I only got up to NY last December the day before Xmas and had to travel with my job most of the spring so I didn't get out to Winterwood until mid-June. Then I had to hire someone to brush-hog the two badly neglected fields. Then I had trouble with my brush cutter. Took me weeks of trying to repair it before I went and bought an industrial size Husqvarna to replace it. Finally got to brush cutting to clear around the pond before it got out of control and to determine where the water was flowing in the stream. I have major stream issues and need to deal with them before I could cross the stream with logs. I have about 13 acres or so of forest on the other side of the stream with fantastic trees but will need to deal with the stream issues before I get a logger out there to cut some trees for my build. So this year I kinda lost a lot of time with these different issues.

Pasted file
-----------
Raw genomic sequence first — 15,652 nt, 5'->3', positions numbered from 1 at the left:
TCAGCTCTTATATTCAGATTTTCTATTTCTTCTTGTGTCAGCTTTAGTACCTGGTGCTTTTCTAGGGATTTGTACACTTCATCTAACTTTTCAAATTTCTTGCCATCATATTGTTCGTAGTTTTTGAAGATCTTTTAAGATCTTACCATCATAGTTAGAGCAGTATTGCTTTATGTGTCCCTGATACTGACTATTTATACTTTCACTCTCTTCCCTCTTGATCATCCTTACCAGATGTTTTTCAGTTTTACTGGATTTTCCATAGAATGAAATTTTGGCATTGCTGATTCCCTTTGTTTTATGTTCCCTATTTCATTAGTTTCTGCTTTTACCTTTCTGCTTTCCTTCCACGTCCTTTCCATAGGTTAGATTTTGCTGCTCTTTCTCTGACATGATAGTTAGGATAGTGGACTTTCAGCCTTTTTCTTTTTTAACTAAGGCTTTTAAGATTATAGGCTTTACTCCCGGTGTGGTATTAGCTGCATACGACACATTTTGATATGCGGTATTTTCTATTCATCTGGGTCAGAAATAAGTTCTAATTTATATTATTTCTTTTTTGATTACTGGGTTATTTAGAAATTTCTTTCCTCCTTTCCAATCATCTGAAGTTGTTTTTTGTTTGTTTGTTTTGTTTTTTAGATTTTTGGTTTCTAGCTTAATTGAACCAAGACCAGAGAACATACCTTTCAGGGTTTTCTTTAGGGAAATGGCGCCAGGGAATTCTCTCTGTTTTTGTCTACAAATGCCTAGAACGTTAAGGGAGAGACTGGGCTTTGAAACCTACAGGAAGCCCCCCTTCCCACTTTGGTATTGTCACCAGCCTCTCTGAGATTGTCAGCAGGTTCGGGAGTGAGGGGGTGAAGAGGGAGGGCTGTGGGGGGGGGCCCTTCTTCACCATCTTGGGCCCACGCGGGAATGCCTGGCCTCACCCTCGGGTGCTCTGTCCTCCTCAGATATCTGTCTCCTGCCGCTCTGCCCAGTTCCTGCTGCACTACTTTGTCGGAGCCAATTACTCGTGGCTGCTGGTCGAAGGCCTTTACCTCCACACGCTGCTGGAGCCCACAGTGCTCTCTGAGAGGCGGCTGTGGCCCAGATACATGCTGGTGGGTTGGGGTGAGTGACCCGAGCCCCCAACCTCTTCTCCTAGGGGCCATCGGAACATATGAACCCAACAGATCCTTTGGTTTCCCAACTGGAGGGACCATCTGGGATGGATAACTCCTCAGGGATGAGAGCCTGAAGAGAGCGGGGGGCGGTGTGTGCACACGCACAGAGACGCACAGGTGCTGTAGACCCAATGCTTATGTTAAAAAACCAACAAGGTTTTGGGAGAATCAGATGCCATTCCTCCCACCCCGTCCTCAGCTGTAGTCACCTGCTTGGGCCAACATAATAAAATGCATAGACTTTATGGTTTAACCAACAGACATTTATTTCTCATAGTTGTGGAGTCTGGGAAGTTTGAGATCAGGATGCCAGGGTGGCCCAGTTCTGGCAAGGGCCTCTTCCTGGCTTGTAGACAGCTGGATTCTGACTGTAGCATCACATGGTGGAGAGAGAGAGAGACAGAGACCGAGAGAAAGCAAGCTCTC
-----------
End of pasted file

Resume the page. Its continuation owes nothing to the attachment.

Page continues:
Also, I have no where to stay out there, like a camp or anything so I am forced to drive home everyday. When one does this sort of project with a partner, you have 2 people coming up with ideas and such. But since I have to do all the thinking, it takes me a lot longer to come up with ideas. I need to build myself a camp. To do that I need power. To get that, I need a building permit. It's like the chicken and the egg routine. Do I put my shelter on piers or pour a slab? Need footers or do I put it on skids like I did my shed in Florida? Decisions, decisions!